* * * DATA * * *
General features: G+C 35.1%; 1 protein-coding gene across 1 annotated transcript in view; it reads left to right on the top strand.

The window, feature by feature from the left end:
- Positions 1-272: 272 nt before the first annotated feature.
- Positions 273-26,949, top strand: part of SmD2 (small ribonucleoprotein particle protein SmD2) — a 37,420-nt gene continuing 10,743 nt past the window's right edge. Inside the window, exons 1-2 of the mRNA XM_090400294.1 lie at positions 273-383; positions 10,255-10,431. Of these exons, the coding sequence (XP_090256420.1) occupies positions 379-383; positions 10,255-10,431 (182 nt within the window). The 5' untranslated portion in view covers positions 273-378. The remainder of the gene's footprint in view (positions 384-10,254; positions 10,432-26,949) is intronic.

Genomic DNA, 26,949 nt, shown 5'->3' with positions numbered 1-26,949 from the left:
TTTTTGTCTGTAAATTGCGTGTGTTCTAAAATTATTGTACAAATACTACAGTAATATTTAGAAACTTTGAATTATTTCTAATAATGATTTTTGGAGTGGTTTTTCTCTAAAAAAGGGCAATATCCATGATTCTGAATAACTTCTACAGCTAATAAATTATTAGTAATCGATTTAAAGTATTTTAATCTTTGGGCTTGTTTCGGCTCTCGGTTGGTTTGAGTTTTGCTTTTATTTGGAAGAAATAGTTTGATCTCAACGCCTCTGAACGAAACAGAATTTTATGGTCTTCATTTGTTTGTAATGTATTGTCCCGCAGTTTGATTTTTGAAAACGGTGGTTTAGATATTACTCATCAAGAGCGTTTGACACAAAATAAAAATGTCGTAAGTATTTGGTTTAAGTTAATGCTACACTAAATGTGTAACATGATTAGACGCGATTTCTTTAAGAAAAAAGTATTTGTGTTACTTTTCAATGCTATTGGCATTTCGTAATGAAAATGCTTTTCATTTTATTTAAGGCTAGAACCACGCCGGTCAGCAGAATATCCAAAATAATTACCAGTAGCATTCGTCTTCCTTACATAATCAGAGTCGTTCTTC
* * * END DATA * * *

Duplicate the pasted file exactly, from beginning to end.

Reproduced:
General features: G+C 35.1%; 1 protein-coding gene across 1 annotated transcript in view; it reads left to right on the top strand.

The window, feature by feature from the left end:
- Positions 1-272: 272 nt before the first annotated feature.
- Positions 273-26,949, top strand: part of SmD2 (small ribonucleoprotein particle protein SmD2) — a 37,420-nt gene continuing 10,743 nt past the window's right edge. Inside the window, exons 1-2 of the mRNA XM_090400294.1 lie at positions 273-383; positions 10,255-10,431. Of these exons, the coding sequence (XP_090256420.1) occupies positions 379-383; positions 10,255-10,431 (182 nt within the window). The 5' untranslated portion in view covers positions 273-378. The remainder of the gene's footprint in view (positions 384-10,254; positions 10,432-26,949) is intronic.

Genomic DNA, 26,949 nt, shown 5'->3' with positions numbered 1-26,949 from the left:
TTTTTGTCTGTAAATTGCGTGTGTTCTAAAATTATTGTACAAATACTACAGTAATATTTAGAAACTTTGAATTATTTCTAATAATGATTTTTGGAGTGGTTTTTCTCTAAAAAAGGGCAATATCCATGATTCTGAATAACTTCTACAGCTAATAAATTATTAGTAATCGATTTAAAGTATTTTAATCTTTGGGCTTGTTTCGGCTCTCGGTTGGTTTGAGTTTTGCTTTTATTTGGAAGAAATAGTTTGATCTCAACGCCTCTGAACGAAACAGAATTTTATGGTCTTCATTTGTTTGTAATGTATTGTCCCGCAGTTTGATTTTTGAAAACGGTGGTTTAGATATTACTCATCAAGAGCGTTTGACACAAAATAAAAATGTCGTAAGTATTTGGTTTAAGTTAATGCTACACTAAATGTGTAACATGATTAGACGCGATTTCTTTAAGAAAAAAGTATTTGTGTTACTTTTCAATGCTATTGGCATTTCGTAATGAAAATGCTTTTCATTTTATTTAAGGCTAGAACCACGCCGGTCAGCAGAATATCCAAAATAATTACCAGTAGCATTCGTCTTCCTTACATAATCAGAGTCGTTCTTC